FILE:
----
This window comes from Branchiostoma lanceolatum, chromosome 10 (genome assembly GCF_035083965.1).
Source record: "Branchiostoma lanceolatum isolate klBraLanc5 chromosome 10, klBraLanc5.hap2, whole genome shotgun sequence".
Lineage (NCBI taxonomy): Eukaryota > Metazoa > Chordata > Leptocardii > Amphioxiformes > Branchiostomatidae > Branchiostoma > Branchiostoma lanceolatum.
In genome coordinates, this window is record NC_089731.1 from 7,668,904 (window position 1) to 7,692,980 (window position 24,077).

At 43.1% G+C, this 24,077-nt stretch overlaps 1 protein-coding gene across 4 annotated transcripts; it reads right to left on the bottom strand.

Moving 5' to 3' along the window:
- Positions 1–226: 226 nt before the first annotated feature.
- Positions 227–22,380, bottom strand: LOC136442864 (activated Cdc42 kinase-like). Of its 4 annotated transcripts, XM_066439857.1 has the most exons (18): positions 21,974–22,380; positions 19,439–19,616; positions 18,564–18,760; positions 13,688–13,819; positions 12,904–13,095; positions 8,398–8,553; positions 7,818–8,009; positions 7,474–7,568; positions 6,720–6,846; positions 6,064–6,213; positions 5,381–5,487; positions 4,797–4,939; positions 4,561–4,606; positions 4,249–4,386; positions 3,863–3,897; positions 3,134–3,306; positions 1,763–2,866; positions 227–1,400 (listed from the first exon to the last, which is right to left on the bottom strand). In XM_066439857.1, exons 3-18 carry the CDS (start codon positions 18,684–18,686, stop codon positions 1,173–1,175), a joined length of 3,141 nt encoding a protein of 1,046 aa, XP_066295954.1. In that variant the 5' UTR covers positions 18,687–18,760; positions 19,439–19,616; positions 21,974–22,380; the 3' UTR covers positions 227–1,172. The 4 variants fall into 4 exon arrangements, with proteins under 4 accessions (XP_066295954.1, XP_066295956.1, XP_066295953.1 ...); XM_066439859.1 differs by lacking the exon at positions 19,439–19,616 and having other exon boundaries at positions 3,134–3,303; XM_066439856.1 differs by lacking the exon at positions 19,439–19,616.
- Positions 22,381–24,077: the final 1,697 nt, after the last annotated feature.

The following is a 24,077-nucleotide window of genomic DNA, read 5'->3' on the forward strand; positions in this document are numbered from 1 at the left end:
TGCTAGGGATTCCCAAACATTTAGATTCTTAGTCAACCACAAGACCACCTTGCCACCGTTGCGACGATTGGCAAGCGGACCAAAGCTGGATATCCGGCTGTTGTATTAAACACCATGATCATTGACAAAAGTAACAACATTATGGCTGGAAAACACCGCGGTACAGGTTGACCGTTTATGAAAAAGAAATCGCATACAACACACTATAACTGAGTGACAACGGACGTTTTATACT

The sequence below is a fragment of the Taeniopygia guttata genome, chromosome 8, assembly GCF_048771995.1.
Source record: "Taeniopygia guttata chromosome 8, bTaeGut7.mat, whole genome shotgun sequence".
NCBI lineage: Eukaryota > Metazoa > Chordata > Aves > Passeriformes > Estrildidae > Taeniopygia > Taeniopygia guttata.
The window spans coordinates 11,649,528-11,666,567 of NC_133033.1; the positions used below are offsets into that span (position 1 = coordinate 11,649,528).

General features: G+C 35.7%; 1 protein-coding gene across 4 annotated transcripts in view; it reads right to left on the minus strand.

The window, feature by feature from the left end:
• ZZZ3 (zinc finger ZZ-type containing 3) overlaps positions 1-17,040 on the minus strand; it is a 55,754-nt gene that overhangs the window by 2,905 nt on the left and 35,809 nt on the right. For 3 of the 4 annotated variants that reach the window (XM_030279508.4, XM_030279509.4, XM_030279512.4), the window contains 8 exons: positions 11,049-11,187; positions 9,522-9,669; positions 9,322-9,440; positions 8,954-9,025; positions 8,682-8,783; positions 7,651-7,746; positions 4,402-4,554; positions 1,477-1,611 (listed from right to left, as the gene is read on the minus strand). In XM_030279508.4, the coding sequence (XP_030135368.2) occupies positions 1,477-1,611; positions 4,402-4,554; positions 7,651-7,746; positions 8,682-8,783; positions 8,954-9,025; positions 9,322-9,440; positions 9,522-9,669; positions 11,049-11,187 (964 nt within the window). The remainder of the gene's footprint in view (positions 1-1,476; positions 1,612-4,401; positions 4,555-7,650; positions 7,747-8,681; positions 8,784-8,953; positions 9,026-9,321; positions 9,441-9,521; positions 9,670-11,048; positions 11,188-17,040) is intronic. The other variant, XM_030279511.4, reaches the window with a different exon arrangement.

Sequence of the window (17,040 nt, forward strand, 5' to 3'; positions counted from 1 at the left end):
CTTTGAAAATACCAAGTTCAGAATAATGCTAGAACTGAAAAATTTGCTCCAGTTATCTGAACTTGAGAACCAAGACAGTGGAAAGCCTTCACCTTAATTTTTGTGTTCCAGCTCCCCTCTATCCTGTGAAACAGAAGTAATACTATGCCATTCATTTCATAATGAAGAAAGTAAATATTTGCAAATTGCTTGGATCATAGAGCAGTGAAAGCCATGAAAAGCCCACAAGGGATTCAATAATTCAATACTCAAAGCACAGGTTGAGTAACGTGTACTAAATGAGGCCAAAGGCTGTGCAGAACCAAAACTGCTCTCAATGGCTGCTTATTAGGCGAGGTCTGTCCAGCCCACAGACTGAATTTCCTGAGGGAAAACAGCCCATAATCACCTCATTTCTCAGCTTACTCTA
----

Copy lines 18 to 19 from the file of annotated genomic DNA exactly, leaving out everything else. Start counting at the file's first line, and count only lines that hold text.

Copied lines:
• ZZZ3 (zinc finger ZZ-type containing 3) overlaps positions 1-17,040 on the minus strand; it is a 55,754-nt gene that overhangs the window by 2,905 nt on the left and 35,809 nt on the right. For 3 of the 4 annotated variants that reach the window (XM_030279508.4, XM_030279509.4, XM_030279512.4), the window contains 8 exons: positions 11,049-11,187; positions 9,522-9,669; positions 9,322-9,440; positions 8,954-9,025; positions 8,682-8,783; positions 7,651-7,746; positions 4,402-4,554; positions 1,477-1,611 (listed from right to left, as the gene is read on the minus strand). In XM_030279508.4, the coding sequence (XP_030135368.2) occupies positions 1,477-1,611; positions 4,402-4,554; positions 7,651-7,746; positions 8,682-8,783; positions 8,954-9,025; positions 9,322-9,440; positions 9,522-9,669; positions 11,049-11,187 (964 nt within the window). The remainder of the gene's footprint in view (positions 1-1,476; positions 1,612-4,401; positions 4,555-7,650; positions 7,747-8,681; positions 8,784-8,953; positions 9,026-9,321; positions 9,441-9,521; positions 9,670-11,048; positions 11,188-17,040) is intronic. The other variant, XM_030279511.4, reaches the window with a different exon arrangement.

Sequence of the window (17,040 nt, forward strand, 5' to 3'; positions counted from 1 at the left end):